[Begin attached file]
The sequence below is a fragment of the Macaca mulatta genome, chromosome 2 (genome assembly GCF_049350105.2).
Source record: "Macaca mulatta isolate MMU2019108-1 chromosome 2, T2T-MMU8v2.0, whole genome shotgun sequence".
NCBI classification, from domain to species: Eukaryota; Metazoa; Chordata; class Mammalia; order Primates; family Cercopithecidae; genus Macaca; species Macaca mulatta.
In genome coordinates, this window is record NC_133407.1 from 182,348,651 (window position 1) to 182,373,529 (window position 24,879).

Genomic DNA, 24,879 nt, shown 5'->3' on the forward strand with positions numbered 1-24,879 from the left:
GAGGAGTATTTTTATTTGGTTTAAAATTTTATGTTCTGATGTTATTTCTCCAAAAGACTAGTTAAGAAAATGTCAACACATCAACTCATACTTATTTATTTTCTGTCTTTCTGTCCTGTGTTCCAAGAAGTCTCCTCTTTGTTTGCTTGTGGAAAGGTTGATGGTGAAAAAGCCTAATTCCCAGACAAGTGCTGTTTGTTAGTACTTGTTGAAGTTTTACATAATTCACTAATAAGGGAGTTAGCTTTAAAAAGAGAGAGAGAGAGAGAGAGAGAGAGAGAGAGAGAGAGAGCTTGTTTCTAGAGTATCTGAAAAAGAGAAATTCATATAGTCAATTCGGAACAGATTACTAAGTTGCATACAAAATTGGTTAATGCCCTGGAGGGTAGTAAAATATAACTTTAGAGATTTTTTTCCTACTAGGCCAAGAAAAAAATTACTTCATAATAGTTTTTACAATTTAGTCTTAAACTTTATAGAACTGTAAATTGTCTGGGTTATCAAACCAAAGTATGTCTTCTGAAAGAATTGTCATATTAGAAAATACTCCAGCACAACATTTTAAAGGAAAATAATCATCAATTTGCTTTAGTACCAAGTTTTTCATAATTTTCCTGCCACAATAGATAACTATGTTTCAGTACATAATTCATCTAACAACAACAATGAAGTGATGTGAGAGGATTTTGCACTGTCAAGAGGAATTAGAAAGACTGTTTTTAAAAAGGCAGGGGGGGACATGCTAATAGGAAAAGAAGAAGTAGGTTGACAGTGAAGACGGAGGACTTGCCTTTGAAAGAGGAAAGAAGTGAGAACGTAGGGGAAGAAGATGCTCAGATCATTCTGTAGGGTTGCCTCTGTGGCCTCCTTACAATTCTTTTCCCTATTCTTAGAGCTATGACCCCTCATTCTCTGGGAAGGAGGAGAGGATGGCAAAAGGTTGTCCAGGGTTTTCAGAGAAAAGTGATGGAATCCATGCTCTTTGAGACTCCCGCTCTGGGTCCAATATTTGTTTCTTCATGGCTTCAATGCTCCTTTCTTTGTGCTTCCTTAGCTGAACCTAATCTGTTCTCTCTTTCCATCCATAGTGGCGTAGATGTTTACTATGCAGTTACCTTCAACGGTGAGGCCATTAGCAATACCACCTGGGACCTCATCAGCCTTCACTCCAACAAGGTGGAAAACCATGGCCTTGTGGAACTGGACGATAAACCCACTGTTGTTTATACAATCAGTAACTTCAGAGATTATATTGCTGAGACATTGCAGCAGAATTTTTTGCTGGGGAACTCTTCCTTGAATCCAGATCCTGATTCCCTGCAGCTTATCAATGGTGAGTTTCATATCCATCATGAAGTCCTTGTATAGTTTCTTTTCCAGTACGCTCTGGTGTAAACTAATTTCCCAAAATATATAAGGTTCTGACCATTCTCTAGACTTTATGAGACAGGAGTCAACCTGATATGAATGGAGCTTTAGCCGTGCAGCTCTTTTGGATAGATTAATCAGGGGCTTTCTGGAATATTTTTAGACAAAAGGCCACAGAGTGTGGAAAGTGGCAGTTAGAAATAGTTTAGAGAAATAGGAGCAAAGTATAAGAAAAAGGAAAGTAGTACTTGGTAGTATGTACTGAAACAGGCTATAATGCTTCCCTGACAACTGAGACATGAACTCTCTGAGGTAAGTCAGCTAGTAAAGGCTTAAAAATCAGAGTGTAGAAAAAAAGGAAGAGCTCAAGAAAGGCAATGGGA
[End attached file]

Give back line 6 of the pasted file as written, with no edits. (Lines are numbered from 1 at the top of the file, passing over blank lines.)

GAGGAGTATTTTTATTTGGTTTAAAATTTTATGTTCTGATGTTATTTCTCCAAAAGACTAGTTAAGAAAATGTCAACACATCAACTCATACTTATTTATTTTCTGTCTTTCTGTCCTGTGTTCCAAGAAGTCTCCTCTTTGTTTGCTTGTGGAAAGGTTGATGGTGAAAAAGCCTAATTCCCAGACAAGTGCTGTTTGTTAGTACTTGTTGAAGTTTTACATAATTCACTAATAAGGGAGTTAGCTTTAAAAAGAGAGAGAGAGAGAGAGAGAGAGAGAGAGAGAGAGAGAGCTTGTTTCTAGAGTATCTGAAAAAGAGAAATTCATATAGTCAATTCGGAACAGATTACTAAGTTGCATACAAAATTGGTTAATGCCCTGGAGGGTAGTAAAATATAACTTTAGAGATTTTTTTCCTACTAGGCCAAGAAAAAAATTACTTCATAATAGTTTTTACAATTTAGTCTTAAACTTTATAGAACTGTAAATTGTCTGGGTTATCAAACCAAAGTATGTCTTCTGAAAGAATTGTCATATTAGAAAATACTCCAGCACAACATTTTAAAGGAAAATAATCATCAATTTGCTTTAGTACCAAGTTTTTCATAATTTTCCTGCCACAATAGATAACTATGTTTCAGTACATAATTCATCTAACAACAACAATGAAGTGATGTGAGAGGATTTTGCACTGTCAAGAGGAATTAGAAAGACTGTTTTTAAAAAGGCAGGGGGGGACATGCTAATAGGAAAAGAAGAAGTAGGTTGACAGTGAAGACGGAGGACTTGCCTTTGAAAGAGGAAAGAAGTGAGAACGTAGGGGAAGAAGATGCTCAGATCATTCTGTAGGGTTGCCTCTGTGGCCTCCTTACAATTCTTTTCCCTATTCTTAGAGCTATGACCCCTCATTCTCTGGGAAGGAGGAGAGGATGGCAAAAGGTTGTCCAGGGTTTTCAGAGAAAAGTGATGGAATCCATGCTCTTTGAGACTCCCGCTCTGGGTCCAATATTTGTTTCTTCATGGCTTCAATGCTCCTTTCTTTGTGCTTCCTTAGCTGAACCTAATCTGTTCTCTCTTTCCATCCATAGTGGCGTAGATGTTTACTATGCAGTTACCTTCAACGGTGAGGCCATTAGCAATACCACCTGGGACCTCATCAGCCTTCACTCCAACAAGGTGGAAAACCATGGCCTTGTGGAACTGGACGATAAACCCACTGTTGTTTATACAATCAGTAACTTCAGAGATTATATTGCTGAGACATTGCAGCAGAATTTTTTGCTGGGGAACTCTTCCTTGAATCCAGATCCTGATTCCCTGCAGCTTATCAATGGTGAGTTTCATATCCATCATGAAGTCCTTGTATAGTTTCTTTTCCAGTACGCTCTGGTGTAAACTAATTTCCCAAAATATATAAGGTTCTGACCATTCTCTAGACTTTATGAGACAGGAGTCAACCTGATATGAATGGAGCTTTAGCCGTGCAGCTCTTTTGGATAGATTAATCAGGGGCTTTCTGGAATATTTTTAGACAAAAGGCCACAGAGTGTGGAAAGTGGCAGTTAGAAATAGTTTAGAGAAATAGGAGCAAAGTATAAGAAAAAGGAAAGTAGTACTTGGTAGTATGTACTGAAACAGGCTATAATGCTTCCCTGACAACTGAGACATGAACTCTCTGAGGTAAGTCAGCTAGTAAAGGCTTAAAAATCAGAGTGTAGAAAAAAAGGAAGAGCTCAAGAAAGGCAATGGGA